The President of Lombady, Attilio Fontana, said the abrupt decision was a “further serious blow to a sector that was painfully restarting”.

The resort of Bormio in Lombardy was also planning to open on Monday.

It’s official. Skiing will have to be closed until March 5th,” Bormio said on Sunday.

“We are speechless because of the timing with which this communication came.

“For those who bought the skipass online, tomorrow we’ll be able to let you know how to obtain a refund.”
Bormio, Lombardy, Italy

Bormio, Lombardy, Italy

“A closure communicated at 7pm on the eve of the opening, planned for weeks, after months of work on protocols, hiring and preparation, is sincerely inconceivable,” commented the president of the Aosta Valley, Erik Lavévaz.

“While understanding the health reasons, the procedure is not genuinely explainable,” he added.

Other resorts and ski areas have gone further.

“Only a few days ago we were confirmed that the ban on opening slopes and skiing areas  to tourists was unlocked. We were watching February 15th and with joy and  hope . We told tourists that we were ready to reopen the ski slopes in Sestriere and Vialattea on February 20th,” said the mayor of Sestriere, Gianni Poncet.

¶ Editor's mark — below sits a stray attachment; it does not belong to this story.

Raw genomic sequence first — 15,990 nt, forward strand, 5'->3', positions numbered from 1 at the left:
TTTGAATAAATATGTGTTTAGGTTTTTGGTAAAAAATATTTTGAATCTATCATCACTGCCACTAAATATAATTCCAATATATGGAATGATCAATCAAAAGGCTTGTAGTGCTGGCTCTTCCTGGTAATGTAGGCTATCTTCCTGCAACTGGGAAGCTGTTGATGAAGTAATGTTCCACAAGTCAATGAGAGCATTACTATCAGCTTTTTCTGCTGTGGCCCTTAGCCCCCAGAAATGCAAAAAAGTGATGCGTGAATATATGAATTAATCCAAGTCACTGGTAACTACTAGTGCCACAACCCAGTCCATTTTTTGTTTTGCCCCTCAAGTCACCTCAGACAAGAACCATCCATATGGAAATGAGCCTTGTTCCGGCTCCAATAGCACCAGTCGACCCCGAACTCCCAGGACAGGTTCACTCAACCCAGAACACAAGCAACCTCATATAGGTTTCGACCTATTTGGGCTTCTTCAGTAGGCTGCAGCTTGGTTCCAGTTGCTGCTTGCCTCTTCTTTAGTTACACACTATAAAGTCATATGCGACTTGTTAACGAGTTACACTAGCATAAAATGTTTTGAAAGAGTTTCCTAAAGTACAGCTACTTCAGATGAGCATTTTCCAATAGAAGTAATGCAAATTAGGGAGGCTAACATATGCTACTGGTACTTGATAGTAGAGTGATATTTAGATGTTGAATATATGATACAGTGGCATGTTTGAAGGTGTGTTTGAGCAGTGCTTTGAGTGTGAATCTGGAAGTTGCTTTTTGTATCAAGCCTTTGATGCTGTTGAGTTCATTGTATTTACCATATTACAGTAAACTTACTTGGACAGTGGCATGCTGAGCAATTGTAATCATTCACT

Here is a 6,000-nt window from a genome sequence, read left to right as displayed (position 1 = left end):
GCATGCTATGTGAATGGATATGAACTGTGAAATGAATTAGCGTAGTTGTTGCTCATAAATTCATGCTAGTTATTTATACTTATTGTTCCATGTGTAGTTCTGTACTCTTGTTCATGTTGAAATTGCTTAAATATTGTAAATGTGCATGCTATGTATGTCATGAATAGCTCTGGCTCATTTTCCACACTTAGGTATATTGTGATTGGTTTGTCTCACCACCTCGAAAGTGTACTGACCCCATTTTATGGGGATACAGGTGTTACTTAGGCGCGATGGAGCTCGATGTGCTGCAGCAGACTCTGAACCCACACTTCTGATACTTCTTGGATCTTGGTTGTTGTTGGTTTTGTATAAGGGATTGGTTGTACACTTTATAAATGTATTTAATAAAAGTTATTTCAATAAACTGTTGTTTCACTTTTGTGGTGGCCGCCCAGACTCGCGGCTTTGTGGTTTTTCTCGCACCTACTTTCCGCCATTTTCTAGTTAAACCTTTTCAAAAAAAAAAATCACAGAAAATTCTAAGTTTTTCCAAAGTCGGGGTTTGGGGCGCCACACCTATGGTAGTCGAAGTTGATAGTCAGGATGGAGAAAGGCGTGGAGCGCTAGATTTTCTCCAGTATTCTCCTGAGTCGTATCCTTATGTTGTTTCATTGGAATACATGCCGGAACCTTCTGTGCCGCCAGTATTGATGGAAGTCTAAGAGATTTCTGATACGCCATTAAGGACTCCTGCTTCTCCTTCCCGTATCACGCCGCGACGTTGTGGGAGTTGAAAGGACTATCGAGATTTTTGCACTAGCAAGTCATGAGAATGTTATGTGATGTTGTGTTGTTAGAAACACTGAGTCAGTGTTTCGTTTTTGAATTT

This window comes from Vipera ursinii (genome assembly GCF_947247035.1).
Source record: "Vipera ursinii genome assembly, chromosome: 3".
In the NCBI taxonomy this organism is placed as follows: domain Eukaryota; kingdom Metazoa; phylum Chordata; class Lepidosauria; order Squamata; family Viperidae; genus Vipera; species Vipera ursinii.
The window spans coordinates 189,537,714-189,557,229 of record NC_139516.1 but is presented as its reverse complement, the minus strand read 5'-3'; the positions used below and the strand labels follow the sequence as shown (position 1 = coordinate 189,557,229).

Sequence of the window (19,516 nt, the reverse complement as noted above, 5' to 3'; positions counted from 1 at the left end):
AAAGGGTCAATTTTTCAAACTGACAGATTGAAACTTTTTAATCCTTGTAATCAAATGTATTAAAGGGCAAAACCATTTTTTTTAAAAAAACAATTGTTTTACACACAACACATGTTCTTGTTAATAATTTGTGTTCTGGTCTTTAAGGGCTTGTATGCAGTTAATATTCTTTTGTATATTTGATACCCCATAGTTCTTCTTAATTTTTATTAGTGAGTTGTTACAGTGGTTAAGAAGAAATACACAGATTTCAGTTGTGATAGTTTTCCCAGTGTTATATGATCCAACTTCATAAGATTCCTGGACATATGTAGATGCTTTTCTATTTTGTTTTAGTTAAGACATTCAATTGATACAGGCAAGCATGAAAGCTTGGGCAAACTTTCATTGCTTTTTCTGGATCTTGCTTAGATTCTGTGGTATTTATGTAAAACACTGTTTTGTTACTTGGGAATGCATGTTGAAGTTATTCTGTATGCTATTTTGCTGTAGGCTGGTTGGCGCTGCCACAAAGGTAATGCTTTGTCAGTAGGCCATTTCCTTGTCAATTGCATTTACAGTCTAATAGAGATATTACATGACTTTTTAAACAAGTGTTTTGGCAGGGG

Gianni Poncet, Sestriere mayor.

Gianni Poncet, Sestriere mayor.

“Everything has been organized to allow reopening safely following the guidelines set by the Conference of the Regions and the Scientific Technical Committee.

“This new government ban came  less than 24 hours from the  resumption of Alpine skiing nationally.

“It’s a clear signal of disinterest and mistreatment of the mountain, of the people and families who live there, work there, and of the entire chain of the winter tourist system that always has Alpine skiing as its backbone.